• Daniele Gennara

India my dear

India is my idea of freedom.

India is the most exciting journey I've ever had.

India is a treasure full of unexpected jewels, in front of which one reevaluates one's knowledge.

India is the closest thing there is to God on this earth: a continuous series of beautiful surprises that strengthen faith in life.

Twelve years ago I was in India for two months, almost always traveling far and wide with Jack, Giacomo, a great friend of mine from Mirano.

Although Indian evenings of whiskey and water gave us the combination of Jack Daniel's, from the first day Giacomo's Indian friends called me Spritz, a nickname that comes from old university post-examination habits.

Everything in Bangalore was disorder, poverty, dirt and outstanding bad smells were everywhere. The city was, and may still be, in full population explosion, so much so that two ring-roads were simultaneously under construction.

The chaos was impressive.

The first days were disastrous, every day we risked something without knowing it: I was at the hospital, in the dump, in the worst corners of the city in search of alcohol and marijuana.

One morning, on the balcony of the kitchen, the largest nest of Vespa mandarinia - more commonly called Asian giant hornet - I have ever seen in my life piled up. And after half an hour of discussion on how to act, Giacomo and I decided to equip ourselves with homemade protections and throw a bucket of water and detergent against the nest. The fury with which the bumblebees attacked the kitchen window was frightening, but the next day there was no trace of it.

One day we ran out of money, had no chance to pick them up at the ATM, and ran away from the hotel we were staying in.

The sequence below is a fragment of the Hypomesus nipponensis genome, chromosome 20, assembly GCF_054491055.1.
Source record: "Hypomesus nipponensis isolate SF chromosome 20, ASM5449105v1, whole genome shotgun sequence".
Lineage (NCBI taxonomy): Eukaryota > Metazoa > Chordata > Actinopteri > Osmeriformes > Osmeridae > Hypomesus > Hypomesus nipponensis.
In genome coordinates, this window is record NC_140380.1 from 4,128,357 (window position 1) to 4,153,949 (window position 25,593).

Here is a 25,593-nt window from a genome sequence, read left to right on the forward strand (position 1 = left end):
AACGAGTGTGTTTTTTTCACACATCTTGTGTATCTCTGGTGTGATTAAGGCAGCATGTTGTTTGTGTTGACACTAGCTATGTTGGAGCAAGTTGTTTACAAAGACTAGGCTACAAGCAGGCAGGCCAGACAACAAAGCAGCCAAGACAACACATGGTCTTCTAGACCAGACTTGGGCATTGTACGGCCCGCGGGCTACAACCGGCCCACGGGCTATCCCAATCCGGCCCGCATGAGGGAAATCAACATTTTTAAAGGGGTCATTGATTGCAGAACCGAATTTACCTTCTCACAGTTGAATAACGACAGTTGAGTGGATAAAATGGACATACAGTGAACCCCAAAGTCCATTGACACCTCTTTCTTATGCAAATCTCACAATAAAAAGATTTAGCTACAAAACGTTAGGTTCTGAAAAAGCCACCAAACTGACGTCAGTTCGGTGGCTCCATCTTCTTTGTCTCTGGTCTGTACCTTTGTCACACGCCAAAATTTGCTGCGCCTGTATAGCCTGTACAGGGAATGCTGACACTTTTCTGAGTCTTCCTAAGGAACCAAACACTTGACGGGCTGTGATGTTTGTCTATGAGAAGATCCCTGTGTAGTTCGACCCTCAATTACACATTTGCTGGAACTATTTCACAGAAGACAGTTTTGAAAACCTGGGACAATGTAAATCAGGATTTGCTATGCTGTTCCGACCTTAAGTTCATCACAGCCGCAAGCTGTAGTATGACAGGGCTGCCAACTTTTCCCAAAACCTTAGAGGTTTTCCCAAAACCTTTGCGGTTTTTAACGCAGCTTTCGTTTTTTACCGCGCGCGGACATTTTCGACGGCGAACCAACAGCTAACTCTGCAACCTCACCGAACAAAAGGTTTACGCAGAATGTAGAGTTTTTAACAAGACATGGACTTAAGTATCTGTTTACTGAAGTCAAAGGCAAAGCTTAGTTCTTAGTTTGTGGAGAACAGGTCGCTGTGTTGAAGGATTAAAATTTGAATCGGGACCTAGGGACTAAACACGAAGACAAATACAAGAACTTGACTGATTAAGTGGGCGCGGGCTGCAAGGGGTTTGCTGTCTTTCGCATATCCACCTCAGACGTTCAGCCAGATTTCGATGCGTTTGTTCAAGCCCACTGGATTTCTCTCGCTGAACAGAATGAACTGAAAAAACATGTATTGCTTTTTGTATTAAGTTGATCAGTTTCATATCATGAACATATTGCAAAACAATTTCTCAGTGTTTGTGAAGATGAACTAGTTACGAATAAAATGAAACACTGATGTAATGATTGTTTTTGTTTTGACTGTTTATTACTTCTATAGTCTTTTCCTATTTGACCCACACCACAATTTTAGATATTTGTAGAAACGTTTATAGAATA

One day the Royal Enfield broke down, and the repair times put the patience of everyone to the limit.

One day I found myself face to face with a cobra.

One day we stayed all day on a bus.

One day the monsoon arrived, and it seemed like it was not going to leave.

One day the car flooded.

One day nobody knew when and if the train would leave.

One day the heat was so unbearable that we had vertigo.

One day some children threw rocks at us (but on that occasion they were not wrong).

One day we slept in a hut found in a park, and we woke up surrounded by monkeys trying to open our backpacks.

Several days our stomach got tired of fighting against all the attacks it was subjected.

No day was the same as the previous one.

As days passed, and thanks to the help of Jack, who at that time was already an Indian himself, my attitude changed.

I got rid of the appearance that draws that world more like a hell than a paradise.

So everything changed in my mind.

Disorder is not the chaos that rumbles in every part of the city, in India it is the highest degree of freedom that people express every day without fear of being different.

Poverty is not a social status to be ashamed of, quite the contrary, in India it is the dignified smile of every person begging for charity; the caste system eliminates ambition, takes away from men selfishness, envy and violence of getting more at any cost.

Dirt is not filthy, in India every daily element has a cycle within community life: everything useless to a person is abandoned to be subsequently collected and reused by someone else.

Outstanding bad smells remain outstanding bad smells, but I imagine that my nose accustomed itself to them.

In short, everything in India makes sense exactly as it is.

It's being the great protagonist.

The whole Indian culture is very rich in this being: sari is the fabric and the color, not the brand or the cut; yoga is a healthy training for the body that really helps to feel better, it is not only focused on increasing the volume of muscles, Ayurveda medicine - whose meaning is translatable as knowledge of longevity - is a practice that helps health without the cost of health insurance; Religions are tolerant because they have lived together for centuries and make people peaceful; Mumbai's dabbawalas, people who distribute meals door-to-door, are infallible even if the city is huge and unpredictable.

I return to India for its being.

I start with my being and my culture to look for the purest core, like a modern Parmenides who, before writing his On Nature, faces the journey towards the East in search of the ancient Vedas. There he will discover that Veda is Brahma, that is, that knowledge is divinity, and that God is one and that all living entities are His small integral parts that participate in His eternal spiritual nature filled with knowledge and happiness.